Rated of 5
by Mij Woodward
Mij, Alone, Appreciated This Book
I should not have liked this book at all, as the action is so SLOW. Actually, to say there is any action at all is a misnomer. It's really the interior life of an 80-year-old woman facing her death, looking at her life, her children's and grandchildren's lives.
I believe O'Nan purposely made this a slow sort of uneventful read. Because that atmosphere helps present the life of an older person, dealing with the mundane, no longer in the midst of a lot of action (like raising kids).
The chapter that moved me the most was toward the end, when she visits her home-town, at her parents' graves, and contemplates moving back.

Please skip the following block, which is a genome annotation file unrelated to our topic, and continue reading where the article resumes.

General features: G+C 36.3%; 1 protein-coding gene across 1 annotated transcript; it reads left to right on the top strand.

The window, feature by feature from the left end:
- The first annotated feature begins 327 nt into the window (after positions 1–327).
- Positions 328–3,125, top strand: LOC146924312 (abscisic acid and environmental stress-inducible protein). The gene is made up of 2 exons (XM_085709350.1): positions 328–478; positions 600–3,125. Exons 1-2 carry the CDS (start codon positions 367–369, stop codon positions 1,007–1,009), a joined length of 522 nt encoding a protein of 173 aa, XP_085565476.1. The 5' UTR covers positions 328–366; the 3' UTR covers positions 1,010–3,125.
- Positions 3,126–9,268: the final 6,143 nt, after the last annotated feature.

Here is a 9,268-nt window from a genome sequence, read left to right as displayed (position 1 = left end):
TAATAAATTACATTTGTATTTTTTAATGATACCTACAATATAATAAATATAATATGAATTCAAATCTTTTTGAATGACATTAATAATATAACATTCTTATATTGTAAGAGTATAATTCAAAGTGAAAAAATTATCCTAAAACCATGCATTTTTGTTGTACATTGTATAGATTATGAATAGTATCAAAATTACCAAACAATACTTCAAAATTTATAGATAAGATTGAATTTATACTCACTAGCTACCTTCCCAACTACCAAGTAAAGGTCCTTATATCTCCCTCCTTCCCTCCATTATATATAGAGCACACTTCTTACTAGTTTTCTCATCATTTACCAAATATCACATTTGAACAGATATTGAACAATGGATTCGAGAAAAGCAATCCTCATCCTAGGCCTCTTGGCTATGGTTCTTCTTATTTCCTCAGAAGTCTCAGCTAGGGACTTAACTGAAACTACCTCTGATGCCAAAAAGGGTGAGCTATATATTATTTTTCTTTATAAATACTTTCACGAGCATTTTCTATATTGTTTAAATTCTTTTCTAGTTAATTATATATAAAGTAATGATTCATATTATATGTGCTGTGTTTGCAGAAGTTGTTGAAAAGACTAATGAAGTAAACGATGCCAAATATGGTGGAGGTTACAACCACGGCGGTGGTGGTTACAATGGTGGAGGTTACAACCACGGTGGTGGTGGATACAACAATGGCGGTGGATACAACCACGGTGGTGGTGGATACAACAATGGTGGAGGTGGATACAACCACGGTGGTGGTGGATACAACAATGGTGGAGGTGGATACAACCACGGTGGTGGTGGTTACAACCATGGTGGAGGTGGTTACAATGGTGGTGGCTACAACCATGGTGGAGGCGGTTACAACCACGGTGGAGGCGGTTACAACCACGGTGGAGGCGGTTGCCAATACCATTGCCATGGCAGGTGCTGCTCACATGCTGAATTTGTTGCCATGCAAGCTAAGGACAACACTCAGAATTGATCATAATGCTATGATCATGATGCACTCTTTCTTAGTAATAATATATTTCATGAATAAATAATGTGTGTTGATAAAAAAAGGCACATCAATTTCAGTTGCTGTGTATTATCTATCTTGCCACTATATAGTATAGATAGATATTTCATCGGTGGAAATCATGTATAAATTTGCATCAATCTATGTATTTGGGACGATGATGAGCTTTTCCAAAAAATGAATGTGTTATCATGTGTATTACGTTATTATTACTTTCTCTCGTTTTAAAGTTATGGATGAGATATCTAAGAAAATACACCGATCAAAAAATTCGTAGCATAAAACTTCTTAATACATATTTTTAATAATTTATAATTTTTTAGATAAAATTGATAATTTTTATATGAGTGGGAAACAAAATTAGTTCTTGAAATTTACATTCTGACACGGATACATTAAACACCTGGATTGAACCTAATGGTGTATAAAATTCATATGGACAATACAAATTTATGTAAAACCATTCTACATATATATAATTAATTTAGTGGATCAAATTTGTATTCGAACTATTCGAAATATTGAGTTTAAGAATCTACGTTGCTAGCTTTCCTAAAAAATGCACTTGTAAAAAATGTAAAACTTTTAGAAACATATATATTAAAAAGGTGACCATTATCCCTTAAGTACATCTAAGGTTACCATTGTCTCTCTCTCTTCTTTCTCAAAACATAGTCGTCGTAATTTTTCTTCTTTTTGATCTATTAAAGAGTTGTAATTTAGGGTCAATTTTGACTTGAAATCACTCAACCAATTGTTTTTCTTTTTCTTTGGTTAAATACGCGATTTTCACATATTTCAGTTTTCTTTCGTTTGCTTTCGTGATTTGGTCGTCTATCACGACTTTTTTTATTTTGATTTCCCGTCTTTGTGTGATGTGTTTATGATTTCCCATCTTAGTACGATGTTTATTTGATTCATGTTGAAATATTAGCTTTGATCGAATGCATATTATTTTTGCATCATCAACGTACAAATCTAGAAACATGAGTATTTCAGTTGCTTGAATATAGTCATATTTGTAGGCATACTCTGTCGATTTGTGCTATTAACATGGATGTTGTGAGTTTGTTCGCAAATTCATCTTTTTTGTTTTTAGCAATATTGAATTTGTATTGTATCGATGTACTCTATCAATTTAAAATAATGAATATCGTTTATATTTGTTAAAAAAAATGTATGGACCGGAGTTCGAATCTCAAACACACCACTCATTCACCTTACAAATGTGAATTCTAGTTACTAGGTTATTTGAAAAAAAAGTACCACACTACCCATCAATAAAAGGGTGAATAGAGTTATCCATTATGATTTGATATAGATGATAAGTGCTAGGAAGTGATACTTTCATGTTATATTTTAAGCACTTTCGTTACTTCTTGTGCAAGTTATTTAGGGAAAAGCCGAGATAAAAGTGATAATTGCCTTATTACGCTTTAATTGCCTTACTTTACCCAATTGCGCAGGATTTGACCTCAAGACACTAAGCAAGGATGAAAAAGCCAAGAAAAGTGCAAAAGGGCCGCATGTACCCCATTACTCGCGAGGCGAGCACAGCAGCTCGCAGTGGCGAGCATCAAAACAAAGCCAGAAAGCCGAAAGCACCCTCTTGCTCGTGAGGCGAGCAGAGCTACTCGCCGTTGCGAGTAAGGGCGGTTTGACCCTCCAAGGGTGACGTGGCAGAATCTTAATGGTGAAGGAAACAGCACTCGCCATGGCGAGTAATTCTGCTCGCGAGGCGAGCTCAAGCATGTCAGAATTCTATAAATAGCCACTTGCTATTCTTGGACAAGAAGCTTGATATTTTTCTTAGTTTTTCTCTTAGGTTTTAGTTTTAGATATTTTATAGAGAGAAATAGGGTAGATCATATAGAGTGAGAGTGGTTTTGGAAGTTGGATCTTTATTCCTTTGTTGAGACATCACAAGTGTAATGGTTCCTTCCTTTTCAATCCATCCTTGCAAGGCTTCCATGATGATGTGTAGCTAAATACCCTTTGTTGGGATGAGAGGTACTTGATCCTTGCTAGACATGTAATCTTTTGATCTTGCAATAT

I now go around thinking of myself as Mij, Alone. Mij, Alone, is doing all right. I am 13 years younger than the character of Emily, but many of the things she experienced and thought about resonated with me. The chapter when Emily waits for her kids to call on Mother's Day--so right on.
Although I am now looking forward to reading a book with more action (Caleb's Crossing), I am very grateful Stewart O'Nan wrote this book. Emily has helped prepare me for what all of us have to go through--getting older and dying.